Pain is our body's way of telling us that something is wrong. In the case of back pain, the root cause may be obvious - you may have been involved in a car accident, or lifted a box that was too heavy. Though it may also seem like a mystery. Nevertheless, if you dig a little, the root cause of your back pain could also be sorted out. So if you're unsure about why you are in agony, one of these 7 possible causes may be it:
1. You're feeling stressed
It should come as no surprise to learn that stress can cause tight muscles and knots in your neck and upper back. Anxiety may also cause you to have back spasms too. If you suspect that stress is causing you back pain, try to incorporate some relaxation techniques such as meditation and deep breathing into your routine. A weekly yoga class or an intensive stretch will help reduce lower back pain.
2. You're hooked on technology
Hunching over a phone or tablet for several hours a day can cause what has now been termed, 'text neck'. Having a slumped neck and rounded shoulders add an additional 60 pounds of weight on your spine, which can inadvertently change your posture and cause back pain. To prevent this from happening, try keeping your phone at eye level instead.
3. You're not sitting properly
Just as looking down at your smartphone can cause back problems, sitting down all day can wreak havoc on your spine too. Poor posture can cause lower back pain by increasing the amount of pressure or tension on the bones, joints, ligaments, and spinal discs. Improve your sitting posture by keeping your forearms parallel to the floor, your head in line with your torso, your feet flat on the floor or resting on a footrest, your back fully supported and thighs parallel to the floor.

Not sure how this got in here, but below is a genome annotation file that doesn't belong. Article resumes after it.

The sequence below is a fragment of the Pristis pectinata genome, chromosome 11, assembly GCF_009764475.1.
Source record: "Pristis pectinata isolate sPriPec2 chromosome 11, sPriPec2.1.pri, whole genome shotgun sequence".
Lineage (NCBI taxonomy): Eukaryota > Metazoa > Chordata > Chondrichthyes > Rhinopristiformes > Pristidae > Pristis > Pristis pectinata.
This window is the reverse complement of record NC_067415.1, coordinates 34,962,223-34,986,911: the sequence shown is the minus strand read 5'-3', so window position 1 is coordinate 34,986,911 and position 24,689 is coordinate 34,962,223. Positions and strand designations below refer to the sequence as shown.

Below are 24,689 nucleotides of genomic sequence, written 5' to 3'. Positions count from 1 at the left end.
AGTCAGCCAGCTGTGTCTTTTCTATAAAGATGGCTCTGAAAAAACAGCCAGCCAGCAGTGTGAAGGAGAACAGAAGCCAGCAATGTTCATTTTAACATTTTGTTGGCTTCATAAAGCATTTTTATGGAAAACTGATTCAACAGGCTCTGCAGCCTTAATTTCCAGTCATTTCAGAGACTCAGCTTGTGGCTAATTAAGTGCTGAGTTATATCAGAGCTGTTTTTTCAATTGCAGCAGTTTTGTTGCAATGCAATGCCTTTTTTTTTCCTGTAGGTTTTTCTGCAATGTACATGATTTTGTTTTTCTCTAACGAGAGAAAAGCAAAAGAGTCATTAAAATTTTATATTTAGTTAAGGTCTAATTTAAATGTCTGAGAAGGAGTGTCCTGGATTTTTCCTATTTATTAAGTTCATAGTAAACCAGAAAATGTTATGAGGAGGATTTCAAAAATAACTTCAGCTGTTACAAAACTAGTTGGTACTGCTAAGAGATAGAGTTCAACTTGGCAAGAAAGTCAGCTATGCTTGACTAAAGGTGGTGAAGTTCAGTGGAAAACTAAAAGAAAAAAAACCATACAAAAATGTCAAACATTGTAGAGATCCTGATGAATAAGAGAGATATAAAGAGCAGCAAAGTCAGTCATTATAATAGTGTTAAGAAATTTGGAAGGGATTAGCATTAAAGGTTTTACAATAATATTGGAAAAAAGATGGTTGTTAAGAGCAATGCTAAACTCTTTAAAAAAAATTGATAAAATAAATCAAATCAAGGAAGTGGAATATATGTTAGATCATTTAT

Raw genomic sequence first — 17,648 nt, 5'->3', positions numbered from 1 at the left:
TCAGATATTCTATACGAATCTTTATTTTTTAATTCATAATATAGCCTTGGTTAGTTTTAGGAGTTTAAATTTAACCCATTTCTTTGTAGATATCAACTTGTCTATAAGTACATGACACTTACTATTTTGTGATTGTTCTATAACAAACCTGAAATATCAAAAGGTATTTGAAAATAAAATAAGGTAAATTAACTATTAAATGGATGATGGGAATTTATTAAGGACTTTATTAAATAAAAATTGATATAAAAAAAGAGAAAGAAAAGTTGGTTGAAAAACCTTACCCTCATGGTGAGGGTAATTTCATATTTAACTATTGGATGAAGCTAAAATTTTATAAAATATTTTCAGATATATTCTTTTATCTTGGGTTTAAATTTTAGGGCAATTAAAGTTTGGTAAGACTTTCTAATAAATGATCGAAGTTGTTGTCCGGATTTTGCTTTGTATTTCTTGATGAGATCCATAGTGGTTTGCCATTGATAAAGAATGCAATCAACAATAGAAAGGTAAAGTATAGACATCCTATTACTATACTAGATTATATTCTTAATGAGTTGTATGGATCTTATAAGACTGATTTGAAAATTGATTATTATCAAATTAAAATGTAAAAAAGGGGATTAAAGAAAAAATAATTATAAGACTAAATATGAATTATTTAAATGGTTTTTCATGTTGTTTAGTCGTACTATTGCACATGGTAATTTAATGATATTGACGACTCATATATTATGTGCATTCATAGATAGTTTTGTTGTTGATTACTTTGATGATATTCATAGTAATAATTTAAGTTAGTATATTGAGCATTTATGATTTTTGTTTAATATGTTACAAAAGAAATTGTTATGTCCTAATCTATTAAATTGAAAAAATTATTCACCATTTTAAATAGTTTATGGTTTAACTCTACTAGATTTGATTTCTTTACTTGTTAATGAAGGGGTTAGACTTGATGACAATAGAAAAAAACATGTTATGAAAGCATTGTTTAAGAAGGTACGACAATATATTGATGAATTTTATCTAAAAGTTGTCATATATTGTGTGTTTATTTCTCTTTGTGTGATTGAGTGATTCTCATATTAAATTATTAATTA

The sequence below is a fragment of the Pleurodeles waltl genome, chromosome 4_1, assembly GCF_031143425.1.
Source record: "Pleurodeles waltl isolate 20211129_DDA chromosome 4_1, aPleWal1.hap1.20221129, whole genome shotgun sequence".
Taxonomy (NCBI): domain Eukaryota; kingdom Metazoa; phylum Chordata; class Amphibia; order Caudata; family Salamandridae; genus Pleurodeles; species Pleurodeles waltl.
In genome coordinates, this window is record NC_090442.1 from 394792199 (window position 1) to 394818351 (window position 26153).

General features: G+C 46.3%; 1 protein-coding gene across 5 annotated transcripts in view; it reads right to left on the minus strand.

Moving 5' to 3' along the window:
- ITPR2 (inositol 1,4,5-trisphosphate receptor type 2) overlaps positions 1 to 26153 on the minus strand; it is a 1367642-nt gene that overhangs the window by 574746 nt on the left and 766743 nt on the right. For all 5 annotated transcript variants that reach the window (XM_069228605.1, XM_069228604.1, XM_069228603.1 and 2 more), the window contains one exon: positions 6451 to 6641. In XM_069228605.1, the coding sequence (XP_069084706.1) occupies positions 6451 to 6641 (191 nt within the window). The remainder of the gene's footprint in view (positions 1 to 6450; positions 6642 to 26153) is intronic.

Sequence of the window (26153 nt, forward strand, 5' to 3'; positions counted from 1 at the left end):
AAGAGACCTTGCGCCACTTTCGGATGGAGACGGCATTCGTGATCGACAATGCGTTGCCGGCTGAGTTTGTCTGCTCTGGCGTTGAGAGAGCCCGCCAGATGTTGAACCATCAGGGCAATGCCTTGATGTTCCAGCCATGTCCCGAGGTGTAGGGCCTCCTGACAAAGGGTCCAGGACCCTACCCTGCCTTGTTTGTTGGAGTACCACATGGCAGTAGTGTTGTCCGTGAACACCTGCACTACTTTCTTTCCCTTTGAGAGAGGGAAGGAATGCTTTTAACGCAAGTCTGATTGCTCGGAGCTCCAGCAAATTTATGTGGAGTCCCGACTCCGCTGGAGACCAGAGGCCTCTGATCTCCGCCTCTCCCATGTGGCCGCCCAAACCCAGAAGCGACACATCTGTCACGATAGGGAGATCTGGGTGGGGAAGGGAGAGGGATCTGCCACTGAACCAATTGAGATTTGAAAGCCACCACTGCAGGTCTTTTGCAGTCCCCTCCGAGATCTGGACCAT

4. You have a muscle imbalance elsewhere in your body
Everything in your body is interconnected. Your back pain may be stemming from tight hamstrings or weak abdominals. If other muscle groups are weak, it can cause the muscles of the back to do more work than they should to keep the spine upright or moving correctly. Try working with a physical therapist to identify and correct the specific imbalances that are over-taxing your back.
5. You have a bulging or ruptured disc
The disks between your vertebrae help cushion the spine and act as shock-absorbers. Over time, however, they can flatten or rupture due to natural aging, certain movements, or a family history of disc disease. While it doesn't always cause pain, when it does, it can be hugely uncomfortable. If a bulging disc is the culprit, doctors often prescribe over-the-counter medicine, hot and cold packs, and physical therapy.
6. Something more serious is going on
Pancreatitis, ulcers, or even a kidney infection could cause pain that radiates to the back. It may also be a result of an infection, osteomyelitis - an infection of the spine. Most back pains tend to resolve on their own in six weeks - but if yours has gotten worse then be sure to see a physician, particularly if it is accompanied by fever, numbness in the rectal area, and loss of bowel or bladder control.
7. You just had a baby
Statistics show that almost 80% of new moms suffer from lower back pain as a result of the stress placed on the body during pregnancy. Another cause may also be due to the habits that result from caring for a young baby, such as holding a baby on one side of the body, or hunching while nursing - which can lead to muscle imbalance, affecting the natural curve of your spine. Are you a new mom? Try being aware of maintaining good posture by alternating muscle groups so you're not constantly rocking, swaying, or bouncing your baby on one side.